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The St. Lawrence County Youth Bureau Program works with Cindy Quackenbush on the garden. Photo: Jasmine Wallace
The St. Lawrence County Youth Bureau Program works with Cindy Quackenbush on the garden. Photo: Jasmine Wallace

Garden welcomes butterflies and their hungry catepillars

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Toward the end of her career as a schoolteacher, Cindy Quackenbush realized that the number of monarch butterflies in the area was dwindling. She decided her retirement project would be encouraging monarchs and other butterflies.

She's creating new habitats for the butterflies. One butterfly garden is taking shape in front of the new E.J. Noble Hospital Building in Canton.

Jasmine Wallace caught up with Cindy and the youth crew working on the garden.

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The butterfly garden beginning to bloom. Photo Martha Foley

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Jasmine Wallace
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Cindy Quackenbush can’t wait for people to see the butterfly garden she’s working on. One half looks almost finished, and it has a winding walkway lined with light purple and yellow flowers. The other half of the garden is going to have a mini forest and more flowers, but right now it’s swarming with local kids pushing around wheelbarrows and carrying shovels. The garden will be a sanctuary for all types of butterflies, including Monarchs.

“The garden is beautiful. It’s huge; it’s way bigger than I thought it would be and it is shaped like a giant butterfly. And if you go upstairs, you can see, and perhaps when you can walk on our walkway, that the whole garden is symmetrical like the wings of a butterfly so the plants on one side mimic the plants on the other side,” said Quackenbush.

She thought the garden would take a week to build. Instead, she’s dedicated the last three months to planning, preparing the site, and building the garden. It’s been a lot of work, and she and her husband drive from their house to water the garden every night. But she says it’s been worth it. She said, “Oh, the design was in my heart forever. And I mean, people thought we were just going to dig out some dirt and put some pretty flowers in, but we had to build the bones of that garden from below ground-level up; we had to dig down, we had to provide new soil, new compost, special mulch, and then all of these beautiful plants.”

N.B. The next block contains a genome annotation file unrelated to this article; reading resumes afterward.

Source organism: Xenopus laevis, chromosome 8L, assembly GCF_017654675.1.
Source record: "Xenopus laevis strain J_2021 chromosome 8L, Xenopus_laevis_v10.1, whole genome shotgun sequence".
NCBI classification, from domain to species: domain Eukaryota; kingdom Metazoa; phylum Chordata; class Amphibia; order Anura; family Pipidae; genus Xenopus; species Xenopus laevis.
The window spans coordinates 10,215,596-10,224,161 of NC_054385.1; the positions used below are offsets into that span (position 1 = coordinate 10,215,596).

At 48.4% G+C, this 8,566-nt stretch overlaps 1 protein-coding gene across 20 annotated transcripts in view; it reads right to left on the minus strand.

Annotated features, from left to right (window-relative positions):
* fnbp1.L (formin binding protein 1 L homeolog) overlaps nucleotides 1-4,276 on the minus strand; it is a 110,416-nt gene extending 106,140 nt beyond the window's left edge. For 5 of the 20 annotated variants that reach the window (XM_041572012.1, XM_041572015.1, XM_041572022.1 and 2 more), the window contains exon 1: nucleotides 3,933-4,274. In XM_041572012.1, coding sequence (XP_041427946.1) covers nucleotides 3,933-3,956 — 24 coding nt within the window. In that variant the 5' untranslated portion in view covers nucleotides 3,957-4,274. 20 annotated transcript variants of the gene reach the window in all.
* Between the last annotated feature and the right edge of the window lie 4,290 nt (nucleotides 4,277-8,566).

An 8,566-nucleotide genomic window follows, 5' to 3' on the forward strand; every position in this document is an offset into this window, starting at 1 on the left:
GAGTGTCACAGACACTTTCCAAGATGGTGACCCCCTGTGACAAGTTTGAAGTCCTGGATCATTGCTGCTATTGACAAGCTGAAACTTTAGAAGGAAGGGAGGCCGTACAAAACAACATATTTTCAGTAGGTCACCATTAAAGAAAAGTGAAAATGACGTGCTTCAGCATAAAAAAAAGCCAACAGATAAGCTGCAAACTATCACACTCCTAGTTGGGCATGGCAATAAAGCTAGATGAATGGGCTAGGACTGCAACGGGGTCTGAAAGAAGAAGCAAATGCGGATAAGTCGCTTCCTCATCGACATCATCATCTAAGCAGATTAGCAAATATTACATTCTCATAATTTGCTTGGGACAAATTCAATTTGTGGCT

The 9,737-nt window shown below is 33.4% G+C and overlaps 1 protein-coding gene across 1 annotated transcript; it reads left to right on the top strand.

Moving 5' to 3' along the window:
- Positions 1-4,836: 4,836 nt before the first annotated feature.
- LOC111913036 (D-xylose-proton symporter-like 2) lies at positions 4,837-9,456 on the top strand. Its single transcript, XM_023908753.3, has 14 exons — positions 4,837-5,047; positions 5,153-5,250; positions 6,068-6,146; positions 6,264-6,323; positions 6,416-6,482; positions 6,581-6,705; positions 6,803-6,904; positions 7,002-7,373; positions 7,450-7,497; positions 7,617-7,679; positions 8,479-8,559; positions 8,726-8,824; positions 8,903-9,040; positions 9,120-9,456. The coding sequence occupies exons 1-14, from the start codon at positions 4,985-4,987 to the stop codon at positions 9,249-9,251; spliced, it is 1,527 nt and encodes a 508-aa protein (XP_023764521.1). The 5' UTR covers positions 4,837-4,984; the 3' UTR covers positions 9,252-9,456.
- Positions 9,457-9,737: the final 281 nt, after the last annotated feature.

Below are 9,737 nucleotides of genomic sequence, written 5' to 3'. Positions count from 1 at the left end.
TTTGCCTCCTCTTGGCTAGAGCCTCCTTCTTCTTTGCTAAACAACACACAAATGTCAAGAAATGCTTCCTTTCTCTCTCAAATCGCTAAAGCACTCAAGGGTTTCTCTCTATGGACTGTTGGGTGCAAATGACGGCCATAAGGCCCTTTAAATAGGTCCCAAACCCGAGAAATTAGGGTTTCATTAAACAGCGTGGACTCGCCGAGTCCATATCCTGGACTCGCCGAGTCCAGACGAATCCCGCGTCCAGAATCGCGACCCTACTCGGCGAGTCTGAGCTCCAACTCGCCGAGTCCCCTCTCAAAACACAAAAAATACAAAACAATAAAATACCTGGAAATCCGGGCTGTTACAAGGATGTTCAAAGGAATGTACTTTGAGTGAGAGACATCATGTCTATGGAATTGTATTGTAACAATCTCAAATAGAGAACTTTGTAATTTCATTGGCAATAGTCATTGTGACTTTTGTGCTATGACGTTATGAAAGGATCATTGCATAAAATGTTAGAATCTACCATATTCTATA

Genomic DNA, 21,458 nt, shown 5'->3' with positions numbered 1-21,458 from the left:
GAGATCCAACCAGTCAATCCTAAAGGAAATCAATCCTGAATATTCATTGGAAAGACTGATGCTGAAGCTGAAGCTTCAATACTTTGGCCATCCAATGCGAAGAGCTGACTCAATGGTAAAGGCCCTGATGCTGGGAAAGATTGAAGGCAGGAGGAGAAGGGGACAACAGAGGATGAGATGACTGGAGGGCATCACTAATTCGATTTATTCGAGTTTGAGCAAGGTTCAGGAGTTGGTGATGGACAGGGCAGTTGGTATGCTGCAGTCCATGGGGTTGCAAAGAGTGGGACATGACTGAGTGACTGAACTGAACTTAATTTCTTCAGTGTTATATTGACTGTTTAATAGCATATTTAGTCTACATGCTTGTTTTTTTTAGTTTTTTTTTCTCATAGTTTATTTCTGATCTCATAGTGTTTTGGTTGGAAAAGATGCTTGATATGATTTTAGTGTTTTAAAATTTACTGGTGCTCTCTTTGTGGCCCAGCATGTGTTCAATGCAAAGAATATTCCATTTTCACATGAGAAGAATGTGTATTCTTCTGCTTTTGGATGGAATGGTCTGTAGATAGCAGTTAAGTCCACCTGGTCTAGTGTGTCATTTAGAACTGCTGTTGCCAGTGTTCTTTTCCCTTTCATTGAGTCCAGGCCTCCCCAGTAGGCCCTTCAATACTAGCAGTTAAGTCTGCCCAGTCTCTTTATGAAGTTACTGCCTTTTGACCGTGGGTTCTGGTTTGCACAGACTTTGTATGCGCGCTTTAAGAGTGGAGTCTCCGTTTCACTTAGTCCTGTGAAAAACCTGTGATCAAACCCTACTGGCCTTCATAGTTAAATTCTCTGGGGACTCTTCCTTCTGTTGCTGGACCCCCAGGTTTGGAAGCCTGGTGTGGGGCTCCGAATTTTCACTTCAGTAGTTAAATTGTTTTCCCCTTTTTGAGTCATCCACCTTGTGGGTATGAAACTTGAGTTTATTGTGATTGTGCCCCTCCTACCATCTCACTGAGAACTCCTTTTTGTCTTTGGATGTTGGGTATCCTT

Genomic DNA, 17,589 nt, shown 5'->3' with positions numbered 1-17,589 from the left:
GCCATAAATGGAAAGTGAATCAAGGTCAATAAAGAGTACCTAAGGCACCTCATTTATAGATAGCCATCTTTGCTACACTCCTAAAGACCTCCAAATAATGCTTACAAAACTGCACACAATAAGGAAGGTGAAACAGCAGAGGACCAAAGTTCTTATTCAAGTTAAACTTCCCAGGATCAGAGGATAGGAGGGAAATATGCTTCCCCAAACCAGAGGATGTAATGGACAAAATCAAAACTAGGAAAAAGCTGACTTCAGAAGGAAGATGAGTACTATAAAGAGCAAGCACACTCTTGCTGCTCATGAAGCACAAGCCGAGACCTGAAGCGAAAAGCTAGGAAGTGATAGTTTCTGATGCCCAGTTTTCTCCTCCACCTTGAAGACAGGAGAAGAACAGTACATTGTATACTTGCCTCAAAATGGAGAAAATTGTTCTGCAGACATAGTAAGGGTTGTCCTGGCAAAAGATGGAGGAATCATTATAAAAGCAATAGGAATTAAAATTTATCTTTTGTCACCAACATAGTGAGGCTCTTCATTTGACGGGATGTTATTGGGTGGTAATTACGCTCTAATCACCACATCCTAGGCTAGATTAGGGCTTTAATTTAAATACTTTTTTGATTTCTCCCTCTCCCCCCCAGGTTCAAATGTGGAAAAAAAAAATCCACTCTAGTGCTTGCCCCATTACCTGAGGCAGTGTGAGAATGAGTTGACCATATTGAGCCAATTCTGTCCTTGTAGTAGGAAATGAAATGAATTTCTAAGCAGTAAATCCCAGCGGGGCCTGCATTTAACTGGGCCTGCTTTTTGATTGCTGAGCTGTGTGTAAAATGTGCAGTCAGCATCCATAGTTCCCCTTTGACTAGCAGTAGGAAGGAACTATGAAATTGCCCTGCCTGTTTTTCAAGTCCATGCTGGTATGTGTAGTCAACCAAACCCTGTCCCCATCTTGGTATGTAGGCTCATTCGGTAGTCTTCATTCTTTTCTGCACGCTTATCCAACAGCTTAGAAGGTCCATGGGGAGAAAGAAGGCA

The garden has two types of plants: nectar plants to attract the butterflies, and host plants for them to lay their eggs on. Cindy hasn’t been building the garden on her own; she’s gotten several crews from the St. Lawrence County Youth Corps to help out. She said, “And they have come quite a few days this summer and worked so hard. And, of course, the weeks they could come were those horribly hot high eighties, low nineties, those days. Unbelievable: one day we went through 84 bottles of water and about 40 bottles of Gatorade. It was a crazy day.”

Adam Randall is the supervisor of the Canton crew. He said, “My six workers are from Canton or the surrounding area, so, you know, they’re working on something they’re going to see constantly and possibly interact with in the future so it, you know, means more to them than just somebody coming from a different town. So far it looks really nice; it’s a lot better than what used to be here. It was just kind of a barren, half-grown lawn, just a buffer zone between the sidewalk and the hospital. But now it’s full of bushes, pretty flowers, mounds, different angles and colors.”

Jared Adner has worked for the crew for the last four years, and he explained, “We’ve actually been filling dirt in to make the trail better to walk through so you can plant flowers and what not, just making it look better for the hospital and Canton.”

“My dad wanted me to get a job over the summer, and he thought this was a good opportunity to get some experience," said Cole Zeller, another crew member. "Everyone here is a good person, and a good crew leaders and good supervisor. I think it’s going to look really good because we’ve put a lot of work into this; I think it’s just going to look great.”

Even though the garden isn’t quite finished yet, it’s already a success; Cindy’s parsley has been devoured by Swallowtail Butterfly caterpillars. Cindy hopes that her garden will be more than just a safe habitat for butterflies, and she said, “Just being here working on it, every single person who comes in or out of the hospital stops; you see them just look at it and then they start to smile and they’re all so happy to look at it. And I think that, you know, if you come out of a doctor office and you got some bad news or some scary thing you’ve got to go through, and you can look over here and see all this beauty, maybe it’ll make it a little easier for people. That’s what I hope.”

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